*"Each time we face our fear, we gain strength, courage, and confidence in the doing”*

In my previous post, The Schedule – Improving Estimate Confidence, the conclusion likely leaves the impression that for any meaningful project, to get a reasonably high schedule confidence is impractical. In fact, PERT teaches that you can get high confidence in the schedule with task confidence of only 50%.

It is true, as I said, that the probability of completing
the project (a series of critical path tasks) on the expected date is
determined by the product of the individual task priorities. But this isn’t really meaningful. For example, a series of 10 critical path
tasks, each estimated for 10 days at a confidence level of 50% has a
probability of less than 1 in 1,000 of completing in 100 days. But our stakeholders are generally not that
rigorous – we are usually allowed to complete within 5-10 days either way of
that date for acceptable success, and this dramatically changes the results.

At a task confidence level of 50%, PERT assumes that there
is an equal balance between tasks finishing early and tasks finishing late, which
at project end will balance out the noise of individual task variance.
An example will better illustrate the situation. As shown in the Table 1, here is a project
with ten critical path tasks. For
simplicity, I’ve given them all the same estimates, but the estimate values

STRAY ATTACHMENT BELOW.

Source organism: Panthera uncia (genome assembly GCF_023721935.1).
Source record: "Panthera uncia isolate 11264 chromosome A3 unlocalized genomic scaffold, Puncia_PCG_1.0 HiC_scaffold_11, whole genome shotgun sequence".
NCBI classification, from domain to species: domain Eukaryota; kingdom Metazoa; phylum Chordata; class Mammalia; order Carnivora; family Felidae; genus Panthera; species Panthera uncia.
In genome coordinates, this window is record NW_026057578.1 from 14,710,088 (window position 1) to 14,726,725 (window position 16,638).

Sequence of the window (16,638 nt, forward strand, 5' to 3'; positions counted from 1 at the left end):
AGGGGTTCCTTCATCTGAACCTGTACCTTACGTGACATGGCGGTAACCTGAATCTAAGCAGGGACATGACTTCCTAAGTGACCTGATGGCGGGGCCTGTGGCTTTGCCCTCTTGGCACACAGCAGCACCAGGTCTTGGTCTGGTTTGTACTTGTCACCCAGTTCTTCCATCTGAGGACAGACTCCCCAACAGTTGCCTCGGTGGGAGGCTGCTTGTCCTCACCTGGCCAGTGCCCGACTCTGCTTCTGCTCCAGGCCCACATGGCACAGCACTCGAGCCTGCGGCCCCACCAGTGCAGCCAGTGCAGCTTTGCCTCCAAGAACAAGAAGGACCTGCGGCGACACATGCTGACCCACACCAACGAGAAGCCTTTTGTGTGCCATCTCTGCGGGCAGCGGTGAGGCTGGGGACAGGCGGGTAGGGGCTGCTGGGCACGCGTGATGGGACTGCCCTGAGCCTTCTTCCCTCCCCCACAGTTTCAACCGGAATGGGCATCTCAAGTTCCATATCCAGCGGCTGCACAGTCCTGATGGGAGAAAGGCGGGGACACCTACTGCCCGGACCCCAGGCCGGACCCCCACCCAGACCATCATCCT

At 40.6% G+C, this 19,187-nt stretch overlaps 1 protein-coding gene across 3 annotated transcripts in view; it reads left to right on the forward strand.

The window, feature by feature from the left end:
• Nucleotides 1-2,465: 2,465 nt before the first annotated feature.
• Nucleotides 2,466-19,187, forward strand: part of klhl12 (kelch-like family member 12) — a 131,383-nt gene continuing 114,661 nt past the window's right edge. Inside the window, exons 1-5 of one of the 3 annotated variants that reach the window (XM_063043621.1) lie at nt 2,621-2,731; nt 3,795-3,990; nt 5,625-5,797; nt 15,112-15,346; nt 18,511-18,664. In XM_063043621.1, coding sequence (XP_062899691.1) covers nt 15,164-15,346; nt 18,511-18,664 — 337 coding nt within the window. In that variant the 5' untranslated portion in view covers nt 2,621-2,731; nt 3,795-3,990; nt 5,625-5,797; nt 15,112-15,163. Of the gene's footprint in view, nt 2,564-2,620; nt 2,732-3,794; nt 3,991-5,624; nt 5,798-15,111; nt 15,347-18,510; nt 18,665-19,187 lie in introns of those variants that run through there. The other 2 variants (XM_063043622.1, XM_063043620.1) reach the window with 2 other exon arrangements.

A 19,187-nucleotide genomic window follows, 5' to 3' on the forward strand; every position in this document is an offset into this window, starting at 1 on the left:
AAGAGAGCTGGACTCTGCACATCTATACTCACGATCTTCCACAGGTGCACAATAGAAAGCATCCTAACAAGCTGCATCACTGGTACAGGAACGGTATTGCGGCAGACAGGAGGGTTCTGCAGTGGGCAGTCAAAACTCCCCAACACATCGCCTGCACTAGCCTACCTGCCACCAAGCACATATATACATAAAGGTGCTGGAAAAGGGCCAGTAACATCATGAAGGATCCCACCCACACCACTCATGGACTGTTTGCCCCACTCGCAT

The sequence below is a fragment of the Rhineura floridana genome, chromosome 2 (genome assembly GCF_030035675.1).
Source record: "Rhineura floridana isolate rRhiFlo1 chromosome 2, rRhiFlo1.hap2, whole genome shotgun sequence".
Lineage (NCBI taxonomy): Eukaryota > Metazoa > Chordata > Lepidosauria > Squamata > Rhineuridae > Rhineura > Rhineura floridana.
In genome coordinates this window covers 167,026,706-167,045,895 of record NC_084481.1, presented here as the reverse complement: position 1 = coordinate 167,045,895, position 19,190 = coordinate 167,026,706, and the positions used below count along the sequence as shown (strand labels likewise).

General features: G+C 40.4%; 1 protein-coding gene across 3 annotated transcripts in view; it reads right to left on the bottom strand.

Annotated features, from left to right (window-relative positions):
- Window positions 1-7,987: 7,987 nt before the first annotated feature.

aren’t relevant.

- Specifying a fixed completion date sets you up for failure, with a less than 0.1% probability of delivering on that date with just 10 critical path tasks.
- If that is bad, Optimistic scheduling is a disaster. If you planned to deliver in the optimistic duration above (50 days), your odds drop into the billionths.
- According to PERT, it is possible to deliver a project successfully within a statistically sound range that should be acceptable to most stakeholders.

- That there is a correlation between PERT and statistical analysis. I know of no research that supports or confirms this assumption.
- The data points (project estimates) present as a Normal Distribution. In fact, we know this is not true and that the values skew to the right (meaning that results are more likely to be late rather than early).
- To be statistically meaningful, you need a large number of data points. Most projects will not have the volume of critical path tasks needed to validate this assumption.
- That results of one task are independent of any other task. This is talking about statistical dependence rather than project task dependence. But to be true would have to mean that variance (overage or underage) in one task does not influence the variance of any other task. Earned Value Management (EVM) results would tend to invalidate this assumption, because EVM experience shows that variance early in a project is a high predictor of comparable variance later in the project.

Has this series on advanced scheduling techniques provided
any insight on weaknesses in the techniques you use?

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